Nuclear Weapons Lab to Slash 500 Jobs
SAN FRANCISCO (AP) — One of the nation's premier nuclear weapons labs plans to cut about 500 jobs because of rising costs stemming from a changeover in management and potential federal budget cuts.
Layoffs at the Lawrence Livermore National Laboratory will mostly affect support and operations employees, spokeswoman Susan Houghton said Tuesday. She said the laboratory would try to protect scientific research positions, but added that it's not known whether scientists would be laid off.
Lawrence Livermore, part of the Energy Department's National Nuclear Security Administration, has about 8,000 employees. A $300 million budget shortfall is prompting the layoffs.
The shortfall emerged after the laboratory, located about 50 miles east of San Francisco in Livermore, changed management in October.
A series of accounting, security and safety lapses prompted the federal government in 2003 to require competitive bidding for the management contracts for Lawrence Livermore and Los Alamos National Laboratory in New Mexico.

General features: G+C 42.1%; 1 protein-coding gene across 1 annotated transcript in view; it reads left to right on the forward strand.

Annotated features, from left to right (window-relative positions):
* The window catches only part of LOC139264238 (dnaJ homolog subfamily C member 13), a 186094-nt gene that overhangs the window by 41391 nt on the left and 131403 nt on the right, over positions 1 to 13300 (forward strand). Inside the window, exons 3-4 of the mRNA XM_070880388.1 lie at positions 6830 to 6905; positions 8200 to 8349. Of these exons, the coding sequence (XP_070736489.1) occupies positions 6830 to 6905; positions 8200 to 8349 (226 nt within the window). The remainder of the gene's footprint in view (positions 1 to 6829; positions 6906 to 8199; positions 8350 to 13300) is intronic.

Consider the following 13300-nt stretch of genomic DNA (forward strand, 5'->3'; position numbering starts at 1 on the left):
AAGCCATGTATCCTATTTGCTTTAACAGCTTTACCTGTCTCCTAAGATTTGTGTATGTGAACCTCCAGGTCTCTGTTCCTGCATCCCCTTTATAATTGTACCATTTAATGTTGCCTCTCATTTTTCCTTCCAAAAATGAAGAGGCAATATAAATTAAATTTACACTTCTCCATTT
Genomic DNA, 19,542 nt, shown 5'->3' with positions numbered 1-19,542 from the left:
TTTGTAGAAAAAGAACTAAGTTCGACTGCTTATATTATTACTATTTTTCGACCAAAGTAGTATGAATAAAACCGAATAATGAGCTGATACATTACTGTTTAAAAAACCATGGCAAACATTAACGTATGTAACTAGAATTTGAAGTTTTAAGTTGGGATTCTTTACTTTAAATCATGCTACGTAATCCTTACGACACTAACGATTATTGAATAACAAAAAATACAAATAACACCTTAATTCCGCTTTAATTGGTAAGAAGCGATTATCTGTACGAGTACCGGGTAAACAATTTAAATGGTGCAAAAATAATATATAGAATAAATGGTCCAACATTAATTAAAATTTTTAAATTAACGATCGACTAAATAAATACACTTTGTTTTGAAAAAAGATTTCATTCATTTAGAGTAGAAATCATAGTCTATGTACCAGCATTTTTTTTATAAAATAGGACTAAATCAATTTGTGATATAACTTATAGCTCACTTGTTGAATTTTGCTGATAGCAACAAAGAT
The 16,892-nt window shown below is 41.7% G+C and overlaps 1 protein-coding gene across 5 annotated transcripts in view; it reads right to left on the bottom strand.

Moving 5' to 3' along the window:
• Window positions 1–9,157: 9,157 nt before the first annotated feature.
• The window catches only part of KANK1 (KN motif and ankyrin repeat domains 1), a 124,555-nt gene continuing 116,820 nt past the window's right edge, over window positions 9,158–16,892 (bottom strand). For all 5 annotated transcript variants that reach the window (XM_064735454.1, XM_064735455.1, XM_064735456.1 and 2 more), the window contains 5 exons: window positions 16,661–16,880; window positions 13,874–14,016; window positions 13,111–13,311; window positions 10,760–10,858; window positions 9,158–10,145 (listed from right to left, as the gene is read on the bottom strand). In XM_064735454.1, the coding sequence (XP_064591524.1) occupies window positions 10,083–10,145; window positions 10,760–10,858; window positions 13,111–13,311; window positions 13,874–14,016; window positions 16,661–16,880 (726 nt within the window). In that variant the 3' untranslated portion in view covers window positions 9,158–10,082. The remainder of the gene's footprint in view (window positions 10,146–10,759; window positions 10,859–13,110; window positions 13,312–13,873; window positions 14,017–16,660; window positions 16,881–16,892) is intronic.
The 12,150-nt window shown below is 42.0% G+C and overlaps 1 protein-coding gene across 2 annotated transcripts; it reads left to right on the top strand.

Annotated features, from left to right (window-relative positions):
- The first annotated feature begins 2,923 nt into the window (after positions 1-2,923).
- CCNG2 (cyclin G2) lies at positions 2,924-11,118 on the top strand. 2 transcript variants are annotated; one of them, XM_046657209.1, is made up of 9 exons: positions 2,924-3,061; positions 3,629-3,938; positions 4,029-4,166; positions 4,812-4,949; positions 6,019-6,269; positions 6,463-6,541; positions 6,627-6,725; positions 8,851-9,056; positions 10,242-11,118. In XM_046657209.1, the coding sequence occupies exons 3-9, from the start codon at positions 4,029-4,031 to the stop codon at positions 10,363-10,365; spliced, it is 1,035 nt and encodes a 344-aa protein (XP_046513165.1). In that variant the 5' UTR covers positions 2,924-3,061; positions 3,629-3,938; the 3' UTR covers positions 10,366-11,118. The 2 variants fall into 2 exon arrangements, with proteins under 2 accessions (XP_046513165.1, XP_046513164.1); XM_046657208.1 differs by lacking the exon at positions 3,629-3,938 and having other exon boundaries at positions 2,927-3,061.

The University of California had long managed both labs without competitive bidding for the contracts.
The university eventually won back the contracts to manage Lawrence Livermore — awarded in May of this year — and Los Alamos — awarded in 2005 — in partnership with several engineering and nuclear specialist firms.
Lawrence Livermore's financial troubles stem from higher taxes and health care costs now that it's managed by a limited liability company rather than a nonprofit public entity, Houghton said. She added that those costs are expected to come down in the future.
Houghton said potential cuts in the Energy Department's 2008 budget stand to cut into the money awarded to the lab for nuclear weapons work and other programs.